Charity as Beside the Point (Part 2)

In the second of two articles on the condescending nature of charity, Andrew Parker claims we should ask not what we can do to for others, but what we can do for ourselves. Those who have been marginalised can already see what we cannot see; how we much are tied into the existing domination system.

You must not get caught up in the wishy-washy liberal view along the lines that as the bourgeois revolution was focused on helping the middle-classes find life in the teeth of some pretty awful oppression so the socialist revolution was focused on helping the proletarian classes and likewise the marginal revolution will be focused on helping the marginals. Such an understanding misrepresents not just the Bible but also the modern class revolutionary battles as well...

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Charity as Beside the Point (Part 1)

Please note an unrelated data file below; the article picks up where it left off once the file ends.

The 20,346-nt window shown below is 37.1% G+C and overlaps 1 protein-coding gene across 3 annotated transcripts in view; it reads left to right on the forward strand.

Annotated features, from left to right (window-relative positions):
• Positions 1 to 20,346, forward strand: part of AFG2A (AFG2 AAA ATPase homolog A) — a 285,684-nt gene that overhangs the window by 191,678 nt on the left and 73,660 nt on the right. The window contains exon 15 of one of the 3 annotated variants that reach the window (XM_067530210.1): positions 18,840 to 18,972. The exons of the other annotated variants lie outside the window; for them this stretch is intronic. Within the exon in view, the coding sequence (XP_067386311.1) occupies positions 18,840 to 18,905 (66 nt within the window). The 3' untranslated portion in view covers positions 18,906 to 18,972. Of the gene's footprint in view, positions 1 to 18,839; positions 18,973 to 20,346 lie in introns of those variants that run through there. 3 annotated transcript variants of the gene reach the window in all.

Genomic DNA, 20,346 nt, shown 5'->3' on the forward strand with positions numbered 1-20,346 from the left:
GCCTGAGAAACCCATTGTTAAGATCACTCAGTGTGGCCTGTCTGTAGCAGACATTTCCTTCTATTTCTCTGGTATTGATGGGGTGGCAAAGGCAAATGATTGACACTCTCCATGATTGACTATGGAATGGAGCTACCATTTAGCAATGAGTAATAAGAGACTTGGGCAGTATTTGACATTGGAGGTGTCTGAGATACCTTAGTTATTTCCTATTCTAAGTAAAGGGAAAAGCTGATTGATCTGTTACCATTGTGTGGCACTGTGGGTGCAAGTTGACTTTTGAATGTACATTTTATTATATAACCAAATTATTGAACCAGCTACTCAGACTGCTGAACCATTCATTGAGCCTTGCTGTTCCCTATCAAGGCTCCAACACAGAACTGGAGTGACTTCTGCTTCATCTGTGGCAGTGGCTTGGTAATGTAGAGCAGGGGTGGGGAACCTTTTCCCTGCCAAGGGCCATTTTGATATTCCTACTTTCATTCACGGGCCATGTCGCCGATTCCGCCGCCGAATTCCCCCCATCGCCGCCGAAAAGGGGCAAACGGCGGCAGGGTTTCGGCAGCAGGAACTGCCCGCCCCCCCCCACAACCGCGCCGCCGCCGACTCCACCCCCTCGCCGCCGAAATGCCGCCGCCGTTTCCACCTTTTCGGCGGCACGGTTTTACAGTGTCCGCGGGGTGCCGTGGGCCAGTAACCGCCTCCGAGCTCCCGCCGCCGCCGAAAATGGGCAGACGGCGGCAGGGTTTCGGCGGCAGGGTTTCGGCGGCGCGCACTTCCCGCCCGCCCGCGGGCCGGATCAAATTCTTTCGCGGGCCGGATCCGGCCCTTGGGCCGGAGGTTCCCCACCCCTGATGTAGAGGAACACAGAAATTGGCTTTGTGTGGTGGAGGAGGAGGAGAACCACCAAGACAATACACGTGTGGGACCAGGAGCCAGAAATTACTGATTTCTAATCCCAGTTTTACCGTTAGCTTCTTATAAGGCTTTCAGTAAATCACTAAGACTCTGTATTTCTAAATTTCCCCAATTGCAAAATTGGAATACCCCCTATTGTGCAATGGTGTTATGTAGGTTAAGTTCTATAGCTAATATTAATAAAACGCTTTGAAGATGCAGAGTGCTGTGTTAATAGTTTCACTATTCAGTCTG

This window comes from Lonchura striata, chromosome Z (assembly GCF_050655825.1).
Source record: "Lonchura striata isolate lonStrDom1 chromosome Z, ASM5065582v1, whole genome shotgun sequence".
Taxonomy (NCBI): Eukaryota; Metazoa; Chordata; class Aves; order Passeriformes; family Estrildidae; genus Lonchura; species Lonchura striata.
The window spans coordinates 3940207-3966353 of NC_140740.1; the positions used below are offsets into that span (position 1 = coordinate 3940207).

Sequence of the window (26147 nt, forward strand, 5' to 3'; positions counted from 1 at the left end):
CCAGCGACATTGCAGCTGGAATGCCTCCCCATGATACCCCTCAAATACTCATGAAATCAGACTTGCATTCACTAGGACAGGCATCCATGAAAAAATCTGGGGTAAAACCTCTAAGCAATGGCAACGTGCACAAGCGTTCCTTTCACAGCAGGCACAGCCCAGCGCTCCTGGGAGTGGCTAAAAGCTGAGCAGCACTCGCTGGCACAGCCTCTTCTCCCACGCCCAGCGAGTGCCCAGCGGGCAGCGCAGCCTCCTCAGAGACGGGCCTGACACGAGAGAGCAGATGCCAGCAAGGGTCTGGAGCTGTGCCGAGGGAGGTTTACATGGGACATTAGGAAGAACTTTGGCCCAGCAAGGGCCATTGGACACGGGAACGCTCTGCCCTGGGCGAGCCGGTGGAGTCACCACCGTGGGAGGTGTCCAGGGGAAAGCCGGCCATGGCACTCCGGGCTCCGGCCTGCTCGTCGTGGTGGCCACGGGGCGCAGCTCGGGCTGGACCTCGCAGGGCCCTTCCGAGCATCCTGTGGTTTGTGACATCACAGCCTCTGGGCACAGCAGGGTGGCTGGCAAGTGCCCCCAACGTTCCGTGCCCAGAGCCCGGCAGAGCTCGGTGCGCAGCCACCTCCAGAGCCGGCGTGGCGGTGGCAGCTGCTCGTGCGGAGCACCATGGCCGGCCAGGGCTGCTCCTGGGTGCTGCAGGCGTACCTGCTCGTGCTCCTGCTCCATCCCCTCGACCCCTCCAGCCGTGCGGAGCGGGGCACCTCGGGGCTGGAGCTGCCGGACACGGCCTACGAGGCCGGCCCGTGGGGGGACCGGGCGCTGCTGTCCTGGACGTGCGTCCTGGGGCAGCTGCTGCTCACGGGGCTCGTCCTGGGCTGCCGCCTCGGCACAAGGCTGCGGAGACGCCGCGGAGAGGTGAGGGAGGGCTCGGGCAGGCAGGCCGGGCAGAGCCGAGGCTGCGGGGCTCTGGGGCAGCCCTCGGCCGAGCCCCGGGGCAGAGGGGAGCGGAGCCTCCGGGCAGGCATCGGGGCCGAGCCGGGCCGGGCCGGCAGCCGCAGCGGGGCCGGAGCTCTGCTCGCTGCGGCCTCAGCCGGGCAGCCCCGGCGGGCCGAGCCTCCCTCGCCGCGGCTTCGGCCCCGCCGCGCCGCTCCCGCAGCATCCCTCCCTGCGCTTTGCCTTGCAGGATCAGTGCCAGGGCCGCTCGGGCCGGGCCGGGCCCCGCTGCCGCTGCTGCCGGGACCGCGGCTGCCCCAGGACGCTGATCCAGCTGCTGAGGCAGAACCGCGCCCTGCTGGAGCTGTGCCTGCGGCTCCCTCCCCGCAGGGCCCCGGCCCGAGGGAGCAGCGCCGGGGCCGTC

Charity as Beside the Point (Part 1)

This article by Andrew Parker was written over a year ago for a church magazine in Suffolk but somehow never got published. Was it just too radical? Given the growing support in the Church of England for the Occupy campaign, one hopes that the editors of the parish magazine might now think again. But in case they don’t, here it is for all to read. He wrote a follow up which will be available here soon.

Christianity and Judaism are nearly always associated in people’s minds with charitable works and pity for the poor. Because of this I found it interesting to discover that neither Jesus nor the revolutionary Hebrew writers considered charity as the object of the exercise they were involved in which was ‘world salvation’ or as we would put it ‘the transformation of human civilisation’...

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